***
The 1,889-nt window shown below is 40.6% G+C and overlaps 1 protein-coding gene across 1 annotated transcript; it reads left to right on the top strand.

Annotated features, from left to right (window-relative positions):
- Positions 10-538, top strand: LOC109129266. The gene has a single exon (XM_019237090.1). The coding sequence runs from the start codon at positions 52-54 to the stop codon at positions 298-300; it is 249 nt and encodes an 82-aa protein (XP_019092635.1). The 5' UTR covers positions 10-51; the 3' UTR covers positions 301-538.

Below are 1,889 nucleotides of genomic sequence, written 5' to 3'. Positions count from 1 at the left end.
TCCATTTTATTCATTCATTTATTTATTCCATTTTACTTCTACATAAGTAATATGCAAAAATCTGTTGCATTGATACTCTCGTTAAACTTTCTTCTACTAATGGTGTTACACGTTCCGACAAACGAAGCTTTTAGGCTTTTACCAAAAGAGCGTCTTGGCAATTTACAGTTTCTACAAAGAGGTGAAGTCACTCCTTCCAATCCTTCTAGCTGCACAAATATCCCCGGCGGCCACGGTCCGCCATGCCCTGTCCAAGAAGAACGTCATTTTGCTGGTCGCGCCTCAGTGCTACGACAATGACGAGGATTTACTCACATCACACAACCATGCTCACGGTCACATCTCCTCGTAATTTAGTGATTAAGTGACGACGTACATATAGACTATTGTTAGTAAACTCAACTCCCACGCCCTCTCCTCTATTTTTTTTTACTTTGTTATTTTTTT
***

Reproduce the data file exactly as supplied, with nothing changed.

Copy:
The 1,889-nt window shown below is 40.6% G+C and overlaps 1 protein-coding gene across 1 annotated transcript; it reads left to right on the top strand.

Annotated features, from left to right (window-relative positions):
- Positions 10-538, top strand: LOC109129266. The gene has a single exon (XM_019237090.1). The coding sequence runs from the start codon at positions 52-54 to the stop codon at positions 298-300; it is 249 nt and encodes an 82-aa protein (XP_019092635.1). The 5' UTR covers positions 10-51; the 3' UTR covers positions 301-538.

Below are 1,889 nucleotides of genomic sequence, written 5' to 3'. Positions count from 1 at the left end.
TCCATTTTATTCATTCATTTATTTATTCCATTTTACTTCTACATAAGTAATATGCAAAAATCTGTTGCATTGATACTCTCGTTAAACTTTCTTCTACTAATGGTGTTACACGTTCCGACAAACGAAGCTTTTAGGCTTTTACCAAAAGAGCGTCTTGGCAATTTACAGTTTCTACAAAGAGGTGAAGTCACTCCTTCCAATCCTTCTAGCTGCACAAATATCCCCGGCGGCCACGGTCCGCCATGCCCTGTCCAAGAAGAACGTCATTTTGCTGGTCGCGCCTCAGTGCTACGACAATGACGAGGATTTACTCACATCACACAACCATGCTCACGGTCACATCTCCTCGTAATTTAGTGATTAAGTGACGACGTACATATAGACTATTGTTAGTAAACTCAACTCCCACGCCCTCTCCTCTATTTTTTTTTACTTTGTTATTTTTTT